Quick and Healthy Breakfasts

You know that breakfast is important. Scientific studies suggest that eating a healthy breakfast may improve your performance at work and school and reduce your chances of obesity and certain chronic diseases. A 2013 study from the Harvard School of Public Health, for example, suggests skipping breakfast may increase your risk of heart disease. Just knowing the importance of a healthy breakfast isn’t enough.

 

For most people, the issue on weekdays is finding time to make and eat breakfast after hitting the snooze button on your alarm, spilling coffee on your clothes, getting distracted by cat pictures when doing a quick check of e-mail, or hunting for misplaced car keys. Even if you don’t have time for a cooked breakfast, you don’t need to eat an artery-clogging breakfast pastry or skip breakfast entirely. Below are several quick, healthy, no-fuss, no-mess breakfast options you can eat on the run.


Breakfast Nutrition

Breakfast traditions vary tremendously. The French have their croissants, the Japanese, rice and miso soup, the Chinese, dumplings or noodle soup, and the British, a cooked breakfast including sausages, bacon, mushrooms, cooked tomatoes, and black pudding. You can eat almost any food you enjoy for breakfast as long as it contains a balance of lean proteins and good carbohydrates such as whole grains or fresh fruits or vegetables. Most adults should aim to consume 350 to 500 calories or approximately 25 to 35 percent of their total daily calories at breakfast, including at least 15 to 20 grams of protein. Avoid refined carbohydrates and sugars, as they give a quick energy surge followed by a sharp energy drop just when you need to be alert and attentive at work or school.

 

Sandwiches

The original convenience food, the sandwich, was named after an eighteenth-century nobleman, John Montagu, the fourth Earl of Sandwich, an avid gambler who would have his servant bring him meat layered between two slices of bread so he could eat dinner without interrupting his card game. Make your own healthy breakfast sandwiches at home with whole grain or multi-grain bread or pita, filled with proteins such as hummus, nut butters, cheese, meat, or eggs. If you grab breakfast sandwiches at a local drive-through, check nutritional information online to find healthy choices.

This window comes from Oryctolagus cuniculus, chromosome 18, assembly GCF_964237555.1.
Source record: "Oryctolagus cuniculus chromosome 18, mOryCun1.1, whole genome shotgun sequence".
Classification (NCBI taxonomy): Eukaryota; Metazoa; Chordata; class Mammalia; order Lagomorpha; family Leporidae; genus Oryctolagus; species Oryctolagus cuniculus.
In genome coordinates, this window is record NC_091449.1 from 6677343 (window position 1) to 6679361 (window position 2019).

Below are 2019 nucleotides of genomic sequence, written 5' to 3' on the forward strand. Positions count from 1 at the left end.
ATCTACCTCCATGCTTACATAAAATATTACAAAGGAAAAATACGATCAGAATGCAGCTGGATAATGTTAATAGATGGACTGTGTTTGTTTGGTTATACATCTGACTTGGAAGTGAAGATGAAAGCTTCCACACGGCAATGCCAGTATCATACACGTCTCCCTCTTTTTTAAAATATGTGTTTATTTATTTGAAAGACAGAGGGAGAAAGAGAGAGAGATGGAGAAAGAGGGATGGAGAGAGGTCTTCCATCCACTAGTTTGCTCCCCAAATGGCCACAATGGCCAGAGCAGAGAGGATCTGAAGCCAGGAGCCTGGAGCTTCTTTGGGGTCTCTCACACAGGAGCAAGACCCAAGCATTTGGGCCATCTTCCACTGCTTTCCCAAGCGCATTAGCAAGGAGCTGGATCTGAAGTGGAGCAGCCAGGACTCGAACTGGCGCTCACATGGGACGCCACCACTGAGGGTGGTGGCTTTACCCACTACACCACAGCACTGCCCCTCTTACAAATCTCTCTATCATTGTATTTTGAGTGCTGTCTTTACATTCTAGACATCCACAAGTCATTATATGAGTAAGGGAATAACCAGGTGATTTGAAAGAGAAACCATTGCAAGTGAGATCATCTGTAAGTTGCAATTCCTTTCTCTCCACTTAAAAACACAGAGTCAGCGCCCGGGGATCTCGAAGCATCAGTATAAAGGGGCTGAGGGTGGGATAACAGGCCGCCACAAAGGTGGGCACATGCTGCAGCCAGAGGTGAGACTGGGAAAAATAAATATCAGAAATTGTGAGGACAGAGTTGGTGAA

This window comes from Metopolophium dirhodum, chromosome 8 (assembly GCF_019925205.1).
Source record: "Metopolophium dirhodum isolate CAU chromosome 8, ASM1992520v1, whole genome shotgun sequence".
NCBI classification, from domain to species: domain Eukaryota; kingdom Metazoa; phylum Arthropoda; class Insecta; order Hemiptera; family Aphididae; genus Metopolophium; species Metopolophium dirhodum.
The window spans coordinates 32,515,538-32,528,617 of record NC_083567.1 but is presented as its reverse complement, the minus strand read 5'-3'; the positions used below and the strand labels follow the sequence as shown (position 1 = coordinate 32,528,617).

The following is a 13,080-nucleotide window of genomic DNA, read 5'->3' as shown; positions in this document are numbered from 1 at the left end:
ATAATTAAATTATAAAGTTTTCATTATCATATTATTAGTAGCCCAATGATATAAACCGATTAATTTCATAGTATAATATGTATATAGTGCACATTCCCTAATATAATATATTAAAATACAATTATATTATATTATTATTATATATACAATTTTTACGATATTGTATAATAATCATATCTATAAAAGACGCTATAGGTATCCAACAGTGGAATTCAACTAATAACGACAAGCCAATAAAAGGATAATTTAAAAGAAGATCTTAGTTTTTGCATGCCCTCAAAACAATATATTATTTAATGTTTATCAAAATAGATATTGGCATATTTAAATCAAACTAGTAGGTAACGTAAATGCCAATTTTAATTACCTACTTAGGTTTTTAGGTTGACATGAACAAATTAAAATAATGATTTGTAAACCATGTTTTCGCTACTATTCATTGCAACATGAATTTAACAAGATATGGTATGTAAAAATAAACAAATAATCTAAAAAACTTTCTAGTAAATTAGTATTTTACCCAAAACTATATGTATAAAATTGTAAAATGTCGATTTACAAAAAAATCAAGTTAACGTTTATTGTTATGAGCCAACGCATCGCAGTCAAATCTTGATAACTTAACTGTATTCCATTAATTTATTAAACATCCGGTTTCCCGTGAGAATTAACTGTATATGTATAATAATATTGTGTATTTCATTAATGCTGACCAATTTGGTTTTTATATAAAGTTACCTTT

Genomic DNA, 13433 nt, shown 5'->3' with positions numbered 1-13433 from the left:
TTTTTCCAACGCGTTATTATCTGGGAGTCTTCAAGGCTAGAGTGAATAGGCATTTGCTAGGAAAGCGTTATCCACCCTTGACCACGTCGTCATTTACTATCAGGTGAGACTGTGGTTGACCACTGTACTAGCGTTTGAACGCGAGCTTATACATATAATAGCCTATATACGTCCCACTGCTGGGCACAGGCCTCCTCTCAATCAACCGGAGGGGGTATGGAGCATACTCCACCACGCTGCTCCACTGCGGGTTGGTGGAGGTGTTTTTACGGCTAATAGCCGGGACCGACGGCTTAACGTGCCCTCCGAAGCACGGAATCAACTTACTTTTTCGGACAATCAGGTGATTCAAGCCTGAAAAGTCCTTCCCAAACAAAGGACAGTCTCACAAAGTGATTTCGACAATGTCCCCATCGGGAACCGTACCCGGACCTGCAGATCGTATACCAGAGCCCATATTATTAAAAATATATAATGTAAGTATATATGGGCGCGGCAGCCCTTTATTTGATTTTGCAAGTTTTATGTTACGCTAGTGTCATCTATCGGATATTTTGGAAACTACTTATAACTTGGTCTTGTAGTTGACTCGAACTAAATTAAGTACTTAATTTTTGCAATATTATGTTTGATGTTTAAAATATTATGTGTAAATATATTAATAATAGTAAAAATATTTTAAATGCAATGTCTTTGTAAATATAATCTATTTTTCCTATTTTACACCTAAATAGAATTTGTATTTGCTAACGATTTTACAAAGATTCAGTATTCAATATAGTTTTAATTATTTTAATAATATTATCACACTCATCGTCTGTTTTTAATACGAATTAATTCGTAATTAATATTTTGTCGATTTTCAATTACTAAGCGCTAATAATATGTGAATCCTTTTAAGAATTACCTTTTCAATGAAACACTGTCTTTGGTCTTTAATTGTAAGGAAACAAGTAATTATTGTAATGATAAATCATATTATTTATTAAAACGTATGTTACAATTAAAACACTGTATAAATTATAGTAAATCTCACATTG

Eggs

With 80 calories and 6 grams of protein, eggs are breakfast standards in North America and Britain. For an instant healthy breakfast, prepare hard-boiled eggs at night and just peel and eat two for breakfast along with a piece of fresh fruit. Hard-boiled eggs will last for up to a week in your refrigerator, so you can make a batch on Sunday night and have an instant breakfast ready for busy weekdays.

 

Smoothies and Shakes

Smoothies and shakes make a perfect no-mess, on-the-go breakfast. Before you go to bed, you can make a traditional smoothie in the blender with fruit, ice cubes, and protein powder and then store it in the refrigerator overnight. Another option is tossing ice cubes, protein powder, soy or skim milk, and perhaps fruit juice into a tumbler or water bottle and shaking for an instant breakfast. Combine your morning caffeine with your breakfast protein in a delicious mocha shake by adding a cup of cold coffee, ice-cubes, two scoops of chocolate- or carob-flavored protein powder, and skim or soy milk to a tumbler and shaking vigorously. For extra fiber and omega-3s, add ground flax seeds to your shake or smoothie.

 

Fruit, Nuts, and Cheese

Two ounces of cheese will supply 10 grams of protein. Try hard cheeses on apple or pear slices for a refreshing start to your day. If you’re having the sort of morning where even slicing fruit and cheese will make you late, keep around individual packets of string cheese and small sandwich bags filled with grapes or mini-carrots for a grab-and-go meal. Although nuts can be high in calories, in limited quantities they are a healthy quick breakfast or snack, with a half cup of raw almonds containing 10 grams of protein and close to your complete daily requirement of vitamin E and biotin.

 

Protein Bars

The ultimate in convenience food, protein bars can be stashed in your briefcase or glove compartment for a no-mess instant breakfast. Read nutrition information carefully, as many are filled with refined sugar and fat, and are no healthier than a piece of candy. The other problem is that because most meal bars are small and have only minimal amounts of fiber, they may leave you feeling hungry, leaving you susceptible to doughnuts or other unhealthy break room treats. While not a perfect choice, a small stash of protein bars will help you get through the most hectic of mornings.

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